Purification of a specific substrate for SGK1

Rabbit skeletal muscle extracts were prepared as described [17] and passed through a Sephadex G-25 column equilibrated with 30 mM Mops, pH 7.0, 5% (v/v) glycerol, 0.1% (v/v) 2-mercaptoethanol and 0.03% (w/v) Brij 35 (buffer A). This material, containing 2 g of protein, was chromatographed on a 25 ml column of heparin–HP-Sepharose. The protein that did not bind to the column was diluted with 5 vol. of 30 mM Tris/HCl, pH 7.5, 5% (v/v) glycerol, 0.1% (v/v) 2-mercaptoethanol and 0.03% (w/v) Brij 35 (buffer B), passed through a 0.22 μm filter and chromatographed on an 8 ml Source15 Q-Sepharose (HR10/10) equilibrated in buffer B. The column was washed with 40 ml of buffer B, and developed with a 160 ml non-linear gradient from 0 to 1 M NaCl in buffer B. Fractions of 4 ml were collected at a flow rate of 2 ml/min. Aliquots of each fraction were diluted 5-fold into 30 mM Tris/HCl, pH 7.5, 2 mM MgCl2, 10 mM 2-mercaptoethanol, 0.1 mM EGTA and 1.0 μg/ml each of aprotinin and leupeptin. The fractions were then incubated for 4 min at 30 °C at a 6-fold final dilution with 20 nM [γ-32P]ATP (2.5×106 c.p.m.) with or without SGK1 or PKBα (each at 0.3 unit/ml). The reactions were stopped by the addition of 10 μl of 320 mM Tris/HCl, pH 6.8, 8% (w/v) SDS, 20 mM EDTA, 32% (v/v) glycerol, 1.14 M 2-mercaptoethanol and 0.02% (w/v) Bromophenol Blue (SDS sample buffer) heated for 3 min at 100 °C, subjected to SDS/PAGE, electroblotted on to ImmobilonP membranes and autoradiographed to reveal phosphorylated proteins.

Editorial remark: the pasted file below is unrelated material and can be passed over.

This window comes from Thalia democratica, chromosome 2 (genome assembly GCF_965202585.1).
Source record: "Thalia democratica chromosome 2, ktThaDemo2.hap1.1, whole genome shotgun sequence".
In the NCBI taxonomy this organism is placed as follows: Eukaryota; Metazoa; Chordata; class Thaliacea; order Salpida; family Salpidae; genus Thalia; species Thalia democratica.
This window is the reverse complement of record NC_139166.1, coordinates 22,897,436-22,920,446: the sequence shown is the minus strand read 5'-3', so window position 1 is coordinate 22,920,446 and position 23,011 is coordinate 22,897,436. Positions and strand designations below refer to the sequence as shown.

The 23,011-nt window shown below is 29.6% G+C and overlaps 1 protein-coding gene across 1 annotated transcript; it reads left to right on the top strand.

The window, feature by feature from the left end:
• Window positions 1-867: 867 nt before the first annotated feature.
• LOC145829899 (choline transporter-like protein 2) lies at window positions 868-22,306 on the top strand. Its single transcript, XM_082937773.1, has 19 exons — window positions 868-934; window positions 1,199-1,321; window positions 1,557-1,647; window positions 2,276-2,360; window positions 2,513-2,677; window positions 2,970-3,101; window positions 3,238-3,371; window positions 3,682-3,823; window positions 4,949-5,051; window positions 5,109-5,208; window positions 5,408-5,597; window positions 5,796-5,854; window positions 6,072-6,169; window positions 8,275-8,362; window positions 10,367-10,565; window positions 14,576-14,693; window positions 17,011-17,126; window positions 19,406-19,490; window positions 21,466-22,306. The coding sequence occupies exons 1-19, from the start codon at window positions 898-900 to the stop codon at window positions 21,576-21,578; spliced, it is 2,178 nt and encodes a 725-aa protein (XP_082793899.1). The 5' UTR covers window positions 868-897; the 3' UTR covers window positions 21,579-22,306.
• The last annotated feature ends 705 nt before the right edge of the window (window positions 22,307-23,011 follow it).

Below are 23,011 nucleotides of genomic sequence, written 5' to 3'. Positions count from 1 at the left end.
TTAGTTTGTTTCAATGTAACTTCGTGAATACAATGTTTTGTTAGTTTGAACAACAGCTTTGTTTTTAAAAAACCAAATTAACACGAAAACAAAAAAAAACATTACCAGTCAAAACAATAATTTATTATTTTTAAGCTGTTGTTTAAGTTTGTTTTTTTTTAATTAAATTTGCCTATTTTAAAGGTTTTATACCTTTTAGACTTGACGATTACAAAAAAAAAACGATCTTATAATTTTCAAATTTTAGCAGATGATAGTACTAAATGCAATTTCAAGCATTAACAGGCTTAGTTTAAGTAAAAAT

Assay of protein kinases

These were assayed at 30 °C as described previously [18,19]. One unit of PKBα, SGK1, RSK1 or S6K1 activity was that amount which catalysed the phosphorylation of 1 nmol of the standard substrate peptide CROSStide (GRPRTSSFAEG) in 1 min [20].

Preparation of cell and tissue extracts